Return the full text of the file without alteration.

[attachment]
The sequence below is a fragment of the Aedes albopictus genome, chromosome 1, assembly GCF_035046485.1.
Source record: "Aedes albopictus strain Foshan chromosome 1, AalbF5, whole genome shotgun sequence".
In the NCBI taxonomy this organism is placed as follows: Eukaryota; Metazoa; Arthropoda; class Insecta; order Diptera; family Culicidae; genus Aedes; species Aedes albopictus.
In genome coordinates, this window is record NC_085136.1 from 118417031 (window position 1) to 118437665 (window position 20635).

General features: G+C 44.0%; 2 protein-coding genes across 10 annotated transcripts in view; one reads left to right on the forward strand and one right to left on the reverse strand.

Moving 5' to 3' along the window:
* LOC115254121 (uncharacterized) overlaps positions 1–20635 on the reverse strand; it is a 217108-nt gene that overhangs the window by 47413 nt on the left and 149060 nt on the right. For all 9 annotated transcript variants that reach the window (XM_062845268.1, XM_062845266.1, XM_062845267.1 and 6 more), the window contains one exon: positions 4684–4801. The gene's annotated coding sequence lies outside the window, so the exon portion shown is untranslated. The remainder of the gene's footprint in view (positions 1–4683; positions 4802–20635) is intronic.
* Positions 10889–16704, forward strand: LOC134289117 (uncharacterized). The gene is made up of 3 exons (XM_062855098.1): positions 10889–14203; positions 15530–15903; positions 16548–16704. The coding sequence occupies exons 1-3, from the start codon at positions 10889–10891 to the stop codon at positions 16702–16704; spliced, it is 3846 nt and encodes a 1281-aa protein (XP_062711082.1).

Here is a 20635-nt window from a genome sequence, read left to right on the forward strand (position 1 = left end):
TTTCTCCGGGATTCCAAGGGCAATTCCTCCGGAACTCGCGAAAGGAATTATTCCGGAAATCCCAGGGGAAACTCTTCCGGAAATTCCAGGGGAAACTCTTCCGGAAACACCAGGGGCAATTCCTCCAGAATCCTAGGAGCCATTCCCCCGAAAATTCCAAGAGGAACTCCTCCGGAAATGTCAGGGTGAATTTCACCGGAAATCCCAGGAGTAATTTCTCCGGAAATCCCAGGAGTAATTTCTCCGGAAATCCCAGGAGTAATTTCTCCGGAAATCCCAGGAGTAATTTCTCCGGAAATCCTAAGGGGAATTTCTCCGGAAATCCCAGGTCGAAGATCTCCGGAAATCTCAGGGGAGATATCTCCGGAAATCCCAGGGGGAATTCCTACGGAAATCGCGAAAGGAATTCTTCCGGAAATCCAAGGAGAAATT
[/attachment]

The sequence below is a fragment of the Aedes albopictus genome, chromosome 1, assembly GCF_035046485.1.
Source record: "Aedes albopictus strain Foshan chromosome 1, AalbF5, whole genome shotgun sequence".
In the NCBI taxonomy this organism is placed as follows: Eukaryota; Metazoa; Arthropoda; class Insecta; order Diptera; family Culicidae; genus Aedes; species Aedes albopictus.
In genome coordinates, this window is record NC_085136.1 from 118417031 (window position 1) to 118437665 (window position 20635).

General features: G+C 44.0%; 2 protein-coding genes across 10 annotated transcripts in view; one reads left to right on the forward strand and one right to left on the reverse strand.

Moving 5' to 3' along the window:
* LOC115254121 (uncharacterized) overlaps positions 1–20635 on the reverse strand; it is a 217108-nt gene that overhangs the window by 47413 nt on the left and 149060 nt on the right. For all 9 annotated transcript variants that reach the window (XM_062845268.1, XM_062845266.1, XM_062845267.1 and 6 more), the window contains one exon: positions 4684–4801. The gene's annotated coding sequence lies outside the window, so the exon portion shown is untranslated. The remainder of the gene's footprint in view (positions 1–4683; positions 4802–20635) is intronic.
* Positions 10889–16704, forward strand: LOC134289117 (uncharacterized). The gene is made up of 3 exons (XM_062855098.1): positions 10889–14203; positions 15530–15903; positions 16548–16704. The coding sequence occupies exons 1-3, from the start codon at positions 10889–10891 to the stop codon at positions 16702–16704; spliced, it is 3846 nt and encodes a 1281-aa protein (XP_062711082.1).

Here is a 20635-nt window from a genome sequence, read left to right on the forward strand (position 1 = left end):
TTTCTCCGGGATTCCAAGGGCAATTCCTCCGGAACTCGCGAAAGGAATTATTCCGGAAATCCCAGGGGAAACTCTTCCGGAAATTCCAGGGGAAACTCTTCCGGAAACACCAGGGGCAATTCCTCCAGAATCCTAGGAGCCATTCCCCCGAAAATTCCAAGAGGAACTCCTCCGGAAATGTCAGGGTGAATTTCACCGGAAATCCCAGGAGTAATTTCTCCGGAAATCCCAGGAGTAATTTCTCCGGAAATCCCAGGAGTAATTTCTCCGGAAATCCCAGGAGTAATTTCTCCGGAAATCCTAAGGGGAATTTCTCCGGAAATCCCAGGTCGAAGATCTCCGGAAATCTCAGGGGAGATATCTCCGGAAATCCCAGGGGGAATTCCTACGGAAATCGCGAAAGGAATTCTTCCGGAAATCCAAGGAGAAATT